Well, we will, of course, know more on Monday. But if you just read the blurb, you already know more - more about what McD was trying to create in Denver and more about the personnel problems that Denver has in moving forward as well.
Last season, fans were ready to explode if they saw one more screen. They cried out for the long pass, something to ‘keep the defense honest’. As is often the case in life, the answer was right in front of people, but it was hard to accept. You see, the ‘2 TE’ screens that NE is having such success with were exactly what Denver was trying to use for the same purpose. Fans listened to the general media and yelled that they’d scream even louder if they saw one more bubble screen. Time with some film hinted to me that most of them wouldn’t know a bubble screen from a tunnel screen or a smoke route, but that didn’t really matter. The meme was making the rounds, and as Mark Twain once noted, a lie can run around the globe twice while the truth is getting its shoes on.
The problem in Denver was simple - implementing the playbook was going to take some time, as would improving the personnel (some through coaching and some through replacement). It called for a level of personnel that Denver didn’t have, doesn’t have right now, and wasn’t able to fully establish in time to save either McDaniels' job or the season. The tight ends have specific and essential roles in those screen plays, and without those plays the defense can blitz pretty much at will. The running backs also have key responsibilities, and in 2009 Knowshon Moreno wasn’t prepared to make the kinds of adjustments on the fly that his own role (shared by Correll Buckhalter) would also require.
Add to that an offensive line that married multiple injuries with lack of depth and simple failures of execution, and it’s unlikely that even the most rabid fans were less happy than McDaniels. Matt Cassel had run one of those screens 30 times in 2008 and was successful on 28 of them. Denver ran it nearly 30 times in 2009 before getting it right once. It would work in practice but fall apart on the field. Blame the coaches, blame the players, blame the Curse of Brett Kern, but that’s still what happened.
Which made it even more interesting to watch what New England is doing. Granted, as much as I like Kyle Orton, he’s no Tom Brady. Eddie Royal so far isn’t Wes Welker, either, but NE can do this with other players as well. NE has been dunned for the level of play of its TEs in the past, but watching Alge Crumpler teaching Rob Gronkowski and Aaron Hernandez (with Carson Butler in the wings) to play this role has in itself been instructional (Crumpler, by the way, has been mentoring Denver's Richard Quinn since Quinn was in college). By the way, no separate TEs coach is listed on the NE website, which I found interesting. The offensive assistant is Brian Ferentz, and Brian Flores is the assistant to both the offense and special teams while Tad O’Shea fills in the role of wide receivers coach. Shane Walton, the former TEs coach, left the team last February, and Ferentz, the oldest son of Iowa Hawkeyes coach Kirk Ferentz and a former Iowa center himself, has taken on most of Walton’s duties.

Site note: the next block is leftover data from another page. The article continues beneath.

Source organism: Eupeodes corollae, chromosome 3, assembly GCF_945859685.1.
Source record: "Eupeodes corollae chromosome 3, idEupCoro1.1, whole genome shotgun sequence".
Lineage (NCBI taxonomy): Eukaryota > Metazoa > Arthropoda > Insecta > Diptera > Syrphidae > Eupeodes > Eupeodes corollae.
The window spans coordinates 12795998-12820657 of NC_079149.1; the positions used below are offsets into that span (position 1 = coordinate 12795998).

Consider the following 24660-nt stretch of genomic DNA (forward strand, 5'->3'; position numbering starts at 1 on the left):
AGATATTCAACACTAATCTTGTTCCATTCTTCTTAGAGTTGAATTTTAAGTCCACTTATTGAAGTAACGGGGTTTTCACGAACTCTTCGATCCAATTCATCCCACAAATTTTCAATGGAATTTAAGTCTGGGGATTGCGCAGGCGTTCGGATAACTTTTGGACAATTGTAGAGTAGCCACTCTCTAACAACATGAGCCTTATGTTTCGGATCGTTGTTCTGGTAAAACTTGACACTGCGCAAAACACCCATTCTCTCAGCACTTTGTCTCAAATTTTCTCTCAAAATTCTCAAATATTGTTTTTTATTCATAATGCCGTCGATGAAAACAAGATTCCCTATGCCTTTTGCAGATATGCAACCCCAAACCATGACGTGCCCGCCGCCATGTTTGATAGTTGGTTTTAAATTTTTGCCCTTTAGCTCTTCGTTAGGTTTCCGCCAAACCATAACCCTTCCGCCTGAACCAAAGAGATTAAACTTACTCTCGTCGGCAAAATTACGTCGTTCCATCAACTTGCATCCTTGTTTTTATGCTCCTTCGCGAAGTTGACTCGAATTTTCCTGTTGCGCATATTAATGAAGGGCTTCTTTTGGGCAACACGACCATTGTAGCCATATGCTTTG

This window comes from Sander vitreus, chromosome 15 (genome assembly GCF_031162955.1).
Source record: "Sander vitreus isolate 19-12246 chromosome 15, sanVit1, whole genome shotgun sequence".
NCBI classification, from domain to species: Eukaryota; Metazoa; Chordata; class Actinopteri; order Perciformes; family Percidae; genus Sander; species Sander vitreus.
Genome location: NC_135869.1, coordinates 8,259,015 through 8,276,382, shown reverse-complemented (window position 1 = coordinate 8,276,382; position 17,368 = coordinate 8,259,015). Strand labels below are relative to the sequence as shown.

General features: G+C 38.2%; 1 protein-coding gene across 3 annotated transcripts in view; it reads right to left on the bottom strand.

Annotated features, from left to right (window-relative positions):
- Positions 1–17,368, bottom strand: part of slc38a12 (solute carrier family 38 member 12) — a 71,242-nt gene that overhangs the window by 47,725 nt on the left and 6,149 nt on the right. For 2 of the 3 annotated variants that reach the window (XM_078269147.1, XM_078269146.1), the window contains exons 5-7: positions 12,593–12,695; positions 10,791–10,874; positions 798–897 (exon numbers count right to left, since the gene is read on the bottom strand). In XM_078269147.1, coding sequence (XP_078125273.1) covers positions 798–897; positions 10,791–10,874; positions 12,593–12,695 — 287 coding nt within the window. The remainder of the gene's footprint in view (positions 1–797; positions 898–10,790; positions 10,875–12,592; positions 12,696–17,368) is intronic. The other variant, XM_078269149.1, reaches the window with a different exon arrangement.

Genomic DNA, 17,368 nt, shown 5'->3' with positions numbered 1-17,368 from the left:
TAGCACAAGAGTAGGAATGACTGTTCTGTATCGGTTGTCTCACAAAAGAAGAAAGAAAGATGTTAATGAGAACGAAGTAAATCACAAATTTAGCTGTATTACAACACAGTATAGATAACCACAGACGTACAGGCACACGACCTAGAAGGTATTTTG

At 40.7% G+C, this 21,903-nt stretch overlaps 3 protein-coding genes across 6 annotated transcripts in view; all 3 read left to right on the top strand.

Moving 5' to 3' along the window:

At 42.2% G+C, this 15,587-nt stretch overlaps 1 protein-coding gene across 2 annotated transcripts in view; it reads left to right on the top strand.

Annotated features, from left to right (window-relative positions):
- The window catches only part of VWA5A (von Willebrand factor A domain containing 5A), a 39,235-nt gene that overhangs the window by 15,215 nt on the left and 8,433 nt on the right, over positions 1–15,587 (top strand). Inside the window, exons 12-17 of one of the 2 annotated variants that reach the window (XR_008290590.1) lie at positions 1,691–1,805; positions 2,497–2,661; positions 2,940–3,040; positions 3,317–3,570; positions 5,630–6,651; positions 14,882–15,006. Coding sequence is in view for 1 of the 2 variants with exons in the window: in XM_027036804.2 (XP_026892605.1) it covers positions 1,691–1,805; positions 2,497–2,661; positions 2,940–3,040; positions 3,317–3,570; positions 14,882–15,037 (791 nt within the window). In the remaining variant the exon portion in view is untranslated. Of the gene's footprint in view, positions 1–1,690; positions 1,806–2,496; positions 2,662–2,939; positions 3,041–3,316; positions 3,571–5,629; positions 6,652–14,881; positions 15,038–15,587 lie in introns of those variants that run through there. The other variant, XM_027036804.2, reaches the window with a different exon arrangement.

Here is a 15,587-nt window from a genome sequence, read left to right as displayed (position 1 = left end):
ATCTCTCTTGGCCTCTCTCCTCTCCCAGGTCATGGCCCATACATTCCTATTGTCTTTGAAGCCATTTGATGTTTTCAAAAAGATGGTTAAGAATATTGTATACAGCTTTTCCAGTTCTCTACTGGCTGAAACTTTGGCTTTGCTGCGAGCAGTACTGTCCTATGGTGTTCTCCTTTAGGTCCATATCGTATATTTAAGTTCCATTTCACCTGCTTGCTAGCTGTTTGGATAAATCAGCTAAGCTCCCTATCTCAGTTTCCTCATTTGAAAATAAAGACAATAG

I’ve noted before that the illustrious HOF coach Sid Gillman used to say that with two good tight ends he could control the center of the field. Half a century later, NE is proving that. McDaniels was in a permanent state of flux with the tight end group, which is a big reason that former second-round pick Alphonso Smith, clearly unhappy and a poor fit for Denver, was quickly traded to the Detroit Lions for Dan Gronkowski, brother of the Patriots’ 2010 second-round pick Rob Gronkowski. Denver had to have quality TEs to protect the QB and make those screens an effective weapon. They really never got where they needed to in that arena (Dan Gronkowski was developing quickly when he dropped to a season-ending injury last week, as had Marquez Branson in the preseason). Without the two-TE screens working to protect the QB, blitzing becomes viciously effective and repetitious - far too effective. Brady is as immobile outside the pocket as Orton, but Brady’s been sacked 18 times to Orton’s 33. Hits and hurries are similarly weighted towards Denver being on the short end of the stick.
Tony Scheffler had always run into inconsistency, and while his blocking improved over time, it never became a strong suit. His attitude in 2009 was simply unacceptable for a professional athlete, when he commented that he couldn’t wait for the season to end; it was a comment made when Denver was still in the hunt for a wild card slot. He wasn’t the player Denver needed. Richard Quinn has come along in a pretty common style, getting his feet wet on special teams, struggling to understand a complex playbook and improving over the course of his second season, but he’s just getting to the point where he’s becoming consistently effective. Daniel Graham is a good receiver and a good blocker, but the approach needs two good TEs, a third to rotate in on 3-TE sets and a functional offensive line (the TEs don’t do you any good if the middle of your O-line consistently allows double A-gap blitzes to keep hammering the QB up the middle).